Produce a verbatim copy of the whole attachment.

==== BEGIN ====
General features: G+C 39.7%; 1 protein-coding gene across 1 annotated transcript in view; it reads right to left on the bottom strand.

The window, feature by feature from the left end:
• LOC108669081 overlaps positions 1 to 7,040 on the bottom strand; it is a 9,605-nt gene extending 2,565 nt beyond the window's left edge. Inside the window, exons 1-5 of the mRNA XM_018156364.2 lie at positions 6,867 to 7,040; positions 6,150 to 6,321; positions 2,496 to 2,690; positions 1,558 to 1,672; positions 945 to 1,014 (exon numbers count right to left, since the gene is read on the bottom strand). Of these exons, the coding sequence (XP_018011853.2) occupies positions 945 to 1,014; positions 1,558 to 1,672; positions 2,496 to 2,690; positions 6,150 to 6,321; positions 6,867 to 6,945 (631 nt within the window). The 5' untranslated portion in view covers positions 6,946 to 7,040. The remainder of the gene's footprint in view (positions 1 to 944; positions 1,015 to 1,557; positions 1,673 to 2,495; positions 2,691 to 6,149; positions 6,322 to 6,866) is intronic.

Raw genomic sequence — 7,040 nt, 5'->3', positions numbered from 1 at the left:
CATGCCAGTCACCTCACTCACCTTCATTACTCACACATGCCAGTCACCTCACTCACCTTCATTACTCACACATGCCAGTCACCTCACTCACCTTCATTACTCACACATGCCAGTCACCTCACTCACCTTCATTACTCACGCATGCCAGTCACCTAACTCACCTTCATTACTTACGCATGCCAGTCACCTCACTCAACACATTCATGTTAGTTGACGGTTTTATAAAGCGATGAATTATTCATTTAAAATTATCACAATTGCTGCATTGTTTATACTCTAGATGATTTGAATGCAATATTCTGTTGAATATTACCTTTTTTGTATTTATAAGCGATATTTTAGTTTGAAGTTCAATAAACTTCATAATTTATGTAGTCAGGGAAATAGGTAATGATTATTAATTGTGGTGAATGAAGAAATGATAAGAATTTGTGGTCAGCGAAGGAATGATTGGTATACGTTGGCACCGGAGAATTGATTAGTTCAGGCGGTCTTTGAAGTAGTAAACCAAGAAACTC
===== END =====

General features: G+C 39.7%; 1 protein-coding gene across 1 annotated transcript in view; it reads right to left on the bottom strand.

The window, feature by feature from the left end:
• LOC108669081 overlaps positions 1 to 7,040 on the bottom strand; it is a 9,605-nt gene extending 2,565 nt beyond the window's left edge. Inside the window, exons 1-5 of the mRNA XM_018156364.2 lie at positions 6,867 to 7,040; positions 6,150 to 6,321; positions 2,496 to 2,690; positions 1,558 to 1,672; positions 945 to 1,014 (exon numbers count right to left, since the gene is read on the bottom strand). Of these exons, the coding sequence (XP_018011853.2) occupies positions 945 to 1,014; positions 1,558 to 1,672; positions 2,496 to 2,690; positions 6,150 to 6,321; positions 6,867 to 6,945 (631 nt within the window). The 5' untranslated portion in view covers positions 6,946 to 7,040. The remainder of the gene's footprint in view (positions 1 to 944; positions 1,015 to 1,557; positions 1,673 to 2,495; positions 2,691 to 6,149; positions 6,322 to 6,866) is intronic.

Raw genomic sequence — 7,040 nt, 5'->3', positions numbered from 1 at the left:
CATGCCAGTCACCTCACTCACCTTCATTACTCACACATGCCAGTCACCTCACTCACCTTCATTACTCACACATGCCAGTCACCTCACTCACCTTCATTACTCACACATGCCAGTCACCTCACTCACCTTCATTACTCACGCATGCCAGTCACCTAACTCACCTTCATTACTTACGCATGCCAGTCACCTCACTCAACACATTCATGTTAGTTGACGGTTTTATAAAGCGATGAATTATTCATTTAAAATTATCACAATTGCTGCATTGTTTATACTCTAGATGATTTGAATGCAATATTCTGTTGAATATTACCTTTTTTGTATTTATAAGCGATATTTTAGTTTGAAGTTCAATAAACTTCATAATTTATGTAGTCAGGGAAATAGGTAATGATTATTAATTGTGGTGAATGAAGAAATGATAAGAATTTGTGGTCAGCGAAGGAATGATTGGTATACGTTGGCACCGGAGAATTGATTAGTTCAGGCGGTCTTTGAAGTAGTAAACCAAGAAACTC